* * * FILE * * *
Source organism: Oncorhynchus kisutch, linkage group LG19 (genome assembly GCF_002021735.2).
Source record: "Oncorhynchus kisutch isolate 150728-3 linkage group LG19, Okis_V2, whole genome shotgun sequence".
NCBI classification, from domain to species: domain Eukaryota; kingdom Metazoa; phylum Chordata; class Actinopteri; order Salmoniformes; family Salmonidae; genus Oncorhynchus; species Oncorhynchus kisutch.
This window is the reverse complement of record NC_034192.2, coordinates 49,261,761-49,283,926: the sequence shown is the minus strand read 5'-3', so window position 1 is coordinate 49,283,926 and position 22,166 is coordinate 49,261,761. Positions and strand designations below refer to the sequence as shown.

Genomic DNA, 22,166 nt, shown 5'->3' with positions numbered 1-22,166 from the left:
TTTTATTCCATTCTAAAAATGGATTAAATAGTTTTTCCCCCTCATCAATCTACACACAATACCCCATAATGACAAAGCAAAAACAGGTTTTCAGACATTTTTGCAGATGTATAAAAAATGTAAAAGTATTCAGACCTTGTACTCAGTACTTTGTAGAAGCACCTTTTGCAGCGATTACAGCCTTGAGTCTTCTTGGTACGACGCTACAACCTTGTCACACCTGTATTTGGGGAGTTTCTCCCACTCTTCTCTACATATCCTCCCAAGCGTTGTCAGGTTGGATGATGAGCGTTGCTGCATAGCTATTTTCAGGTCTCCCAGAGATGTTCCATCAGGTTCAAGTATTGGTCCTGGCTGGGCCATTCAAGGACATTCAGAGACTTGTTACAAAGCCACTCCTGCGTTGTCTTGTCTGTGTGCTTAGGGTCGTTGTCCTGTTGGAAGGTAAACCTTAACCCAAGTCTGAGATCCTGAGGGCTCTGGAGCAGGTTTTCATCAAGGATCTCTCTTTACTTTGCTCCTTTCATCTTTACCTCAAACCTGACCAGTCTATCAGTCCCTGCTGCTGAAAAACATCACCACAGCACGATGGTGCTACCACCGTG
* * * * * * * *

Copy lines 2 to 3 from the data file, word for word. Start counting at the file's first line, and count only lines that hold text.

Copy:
Source record: "Oncorhynchus kisutch isolate 150728-3 linkage group LG19, Okis_V2, whole genome shotgun sequence".
NCBI classification, from domain to species: domain Eukaryota; kingdom Metazoa; phylum Chordata; class Actinopteri; order Salmoniformes; family Salmonidae; genus Oncorhynchus; species Oncorhynchus kisutch.